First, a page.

The High Value Healthcare Collaborative (HVHC) consists of 19 geographically diverse healthcare delivery systems (encompassing markets of over 70 million lives) and The Dartmouth Institute for Health Policy and Clinical Practice. Participating members submit electronic data for inclusion in a comprehensive data warehouse allowing benchmarking, querying, reporting, and analysis. A 140 page specifications document outlines 19 required data tables for diverse inpatient and outpatient condition-specific populations. Our recent HVHC data submission included over 370,000 unique patients, 9000 providers, and 3 million encounters. Dataset construction required access to multiple electronic data systems and over 1300 hours of personnel time.

Innovation

The scope of this electronic data submission warranted use of a structured project team and the establishment of a formal quality control process. We used an interdisciplinary group of Masters and Doctoral level analyst/programmers plus a Quality Assurance (QA) lead and Project Manager. Over 80 raw datasets were assembled into the final data submission. We created a formal quality assurance and feedback process to track and review data. This process required that each raw dataset be accompanied by a standard set of instructional notes outlining known data quality issues. Data were placed in a staging location, prompting notification of the QA team. Datasets were reviewed for correct naming, order, variable formats, missing and unacceptable values and placed into a “Pass” or “Fail” folder. Data not meeting specifications were reviewed and updated by the assigned analyst, with repetition of this sequence until data met specifications. The QA team tracked preparation and validation steps and provided feedback on file status. The Project Manager oversaw timelines and facilitated communication with the HVHC data coordinating center.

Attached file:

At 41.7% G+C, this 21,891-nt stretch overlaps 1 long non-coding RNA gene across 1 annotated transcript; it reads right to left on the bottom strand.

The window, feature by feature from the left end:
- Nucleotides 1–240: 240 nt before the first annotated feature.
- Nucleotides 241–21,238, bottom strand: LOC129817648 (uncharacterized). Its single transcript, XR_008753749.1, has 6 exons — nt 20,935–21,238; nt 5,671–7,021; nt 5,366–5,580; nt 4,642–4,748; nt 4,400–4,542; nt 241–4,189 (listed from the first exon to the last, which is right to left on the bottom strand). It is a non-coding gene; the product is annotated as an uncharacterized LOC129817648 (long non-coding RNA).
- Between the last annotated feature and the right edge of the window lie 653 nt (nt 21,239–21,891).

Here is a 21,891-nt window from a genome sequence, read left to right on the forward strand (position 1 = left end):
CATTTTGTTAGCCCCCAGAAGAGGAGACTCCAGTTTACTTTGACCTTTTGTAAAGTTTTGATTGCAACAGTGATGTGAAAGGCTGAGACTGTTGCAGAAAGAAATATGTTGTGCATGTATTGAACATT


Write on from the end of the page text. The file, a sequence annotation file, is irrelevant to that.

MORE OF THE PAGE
Lessons Learned

This complex electronic dataset build process required an experienced technical team and sufficient infrastructure to assure success. The team accessed multiple electronic systems, identified and interpreted required data, and assembled the datasets. Other key contributors focused primarily on project management and quality assurance, serving an essential role in helping the technical team to communicate, remain organized, and document processes. Additional learning points gleaned from this work centered on allowing for adequate time and personnel resources to build these types of datasets. Likewise, communication in these efforts is critical. We had weekly meetings to discuss project challenges, leading to a determination that we needed an internal specifications document that standardized identifying variables and extract instructions for our internal systems.

Next Steps

To promote efficiency with future electronic dataset development, we will create an internal specifications document (including standardized code/naming conventions), and automate QA steps. We are also looking ahead and creating timelines and resource expectations for the next large-volume data submission related to our engagement in the collaborative.